Born 1970, Philadelphia, Pennsylvania; lives in Philadelphia, Pennsylvania

In late September 2005, in the aftermath of Hurricane Katrina, Zoe Strauss traveled to Gulfport and Biloxi, Mississippi, where she spent most of her time with a group of doctors and nurses, distributing ice, water, and over-the-counter medicine to those affected by the disaster. While there, Strauss took dozens of photographs with her digital camera that are as arresting for their formal qualities as for the devastated land and lives they record. Some images verge on abstraction— a tangle of twisted window blinds in one shot occupies the whole field of the picture— but most bluntly document the damage wrought on humans and buildings. Volunteers pass bottles of water in a bucket brigade; piles of ruined belongings surround a leveled home; and the golden arches of a McDonald's sign are bent almost beyond recognition. Strauss has a keen sense of urban semiotics: a graffitied warning on a shuttered warehouse declares "Looters will be shot!" while the high-contrast gridded facade of an anodyne apartment building bears the poignant handwritten message "Mom Were [sic] OK."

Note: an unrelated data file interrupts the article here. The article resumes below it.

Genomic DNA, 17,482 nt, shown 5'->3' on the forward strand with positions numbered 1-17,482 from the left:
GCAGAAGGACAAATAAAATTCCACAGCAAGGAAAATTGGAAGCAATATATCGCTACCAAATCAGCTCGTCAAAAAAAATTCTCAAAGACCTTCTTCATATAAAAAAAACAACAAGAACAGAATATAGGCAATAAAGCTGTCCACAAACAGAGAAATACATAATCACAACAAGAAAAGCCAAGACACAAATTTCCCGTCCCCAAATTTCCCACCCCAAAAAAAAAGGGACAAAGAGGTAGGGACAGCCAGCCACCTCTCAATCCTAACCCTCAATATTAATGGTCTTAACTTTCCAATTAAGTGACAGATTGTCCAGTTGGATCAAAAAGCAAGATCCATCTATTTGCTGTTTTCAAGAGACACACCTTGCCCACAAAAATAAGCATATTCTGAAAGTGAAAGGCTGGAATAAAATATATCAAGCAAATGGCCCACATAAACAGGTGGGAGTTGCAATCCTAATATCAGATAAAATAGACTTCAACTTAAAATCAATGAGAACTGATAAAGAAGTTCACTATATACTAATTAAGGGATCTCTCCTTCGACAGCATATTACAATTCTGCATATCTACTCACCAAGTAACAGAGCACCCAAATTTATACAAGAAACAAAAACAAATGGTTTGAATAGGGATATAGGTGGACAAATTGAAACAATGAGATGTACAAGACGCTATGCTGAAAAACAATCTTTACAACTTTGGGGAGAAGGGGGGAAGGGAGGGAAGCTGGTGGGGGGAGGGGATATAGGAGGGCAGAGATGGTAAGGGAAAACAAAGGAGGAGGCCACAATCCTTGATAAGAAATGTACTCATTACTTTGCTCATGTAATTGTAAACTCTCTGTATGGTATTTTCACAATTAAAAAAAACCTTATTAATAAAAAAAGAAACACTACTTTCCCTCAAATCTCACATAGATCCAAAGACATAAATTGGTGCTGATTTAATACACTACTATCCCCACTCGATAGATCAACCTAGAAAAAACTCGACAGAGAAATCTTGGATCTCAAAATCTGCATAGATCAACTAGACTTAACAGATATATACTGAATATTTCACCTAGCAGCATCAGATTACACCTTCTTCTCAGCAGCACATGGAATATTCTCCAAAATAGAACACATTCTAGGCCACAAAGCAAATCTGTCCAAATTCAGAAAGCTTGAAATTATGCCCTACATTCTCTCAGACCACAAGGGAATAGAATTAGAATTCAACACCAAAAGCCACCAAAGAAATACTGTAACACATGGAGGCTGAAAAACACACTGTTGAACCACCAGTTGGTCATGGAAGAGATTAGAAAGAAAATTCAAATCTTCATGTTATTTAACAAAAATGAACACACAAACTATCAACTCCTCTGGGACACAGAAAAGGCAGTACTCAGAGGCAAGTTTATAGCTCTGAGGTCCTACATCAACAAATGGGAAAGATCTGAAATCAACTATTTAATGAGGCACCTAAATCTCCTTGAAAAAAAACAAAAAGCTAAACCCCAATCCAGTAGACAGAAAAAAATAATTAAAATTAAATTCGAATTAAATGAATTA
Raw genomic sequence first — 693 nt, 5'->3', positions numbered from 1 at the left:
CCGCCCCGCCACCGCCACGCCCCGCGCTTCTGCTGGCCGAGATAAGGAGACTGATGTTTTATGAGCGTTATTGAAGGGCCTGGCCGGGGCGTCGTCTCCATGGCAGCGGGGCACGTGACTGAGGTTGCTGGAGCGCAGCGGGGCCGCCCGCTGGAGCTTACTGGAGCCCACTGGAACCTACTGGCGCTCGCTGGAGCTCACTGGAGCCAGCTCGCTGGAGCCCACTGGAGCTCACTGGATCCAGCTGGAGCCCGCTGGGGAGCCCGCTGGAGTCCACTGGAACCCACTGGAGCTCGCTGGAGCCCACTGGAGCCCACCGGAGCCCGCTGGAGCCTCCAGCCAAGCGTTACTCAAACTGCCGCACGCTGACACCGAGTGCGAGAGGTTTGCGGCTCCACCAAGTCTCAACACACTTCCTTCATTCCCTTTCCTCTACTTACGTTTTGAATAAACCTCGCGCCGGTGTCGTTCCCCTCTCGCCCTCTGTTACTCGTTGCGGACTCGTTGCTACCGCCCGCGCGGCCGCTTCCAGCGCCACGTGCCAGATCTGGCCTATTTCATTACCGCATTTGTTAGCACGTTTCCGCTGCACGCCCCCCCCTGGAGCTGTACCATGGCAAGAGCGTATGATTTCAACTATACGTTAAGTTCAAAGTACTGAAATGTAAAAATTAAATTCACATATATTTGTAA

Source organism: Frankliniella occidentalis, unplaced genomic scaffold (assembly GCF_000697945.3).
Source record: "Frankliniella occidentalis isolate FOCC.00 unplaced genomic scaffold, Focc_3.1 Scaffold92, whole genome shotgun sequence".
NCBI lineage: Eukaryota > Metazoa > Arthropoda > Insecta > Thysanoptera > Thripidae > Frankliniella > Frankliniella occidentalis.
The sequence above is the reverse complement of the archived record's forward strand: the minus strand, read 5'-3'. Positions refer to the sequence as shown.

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Mom Were OK, detail from I-95 series, Gulfport, Mississippi, September 2005. Digital chromogenic print, dimensions variable. Collection of the artist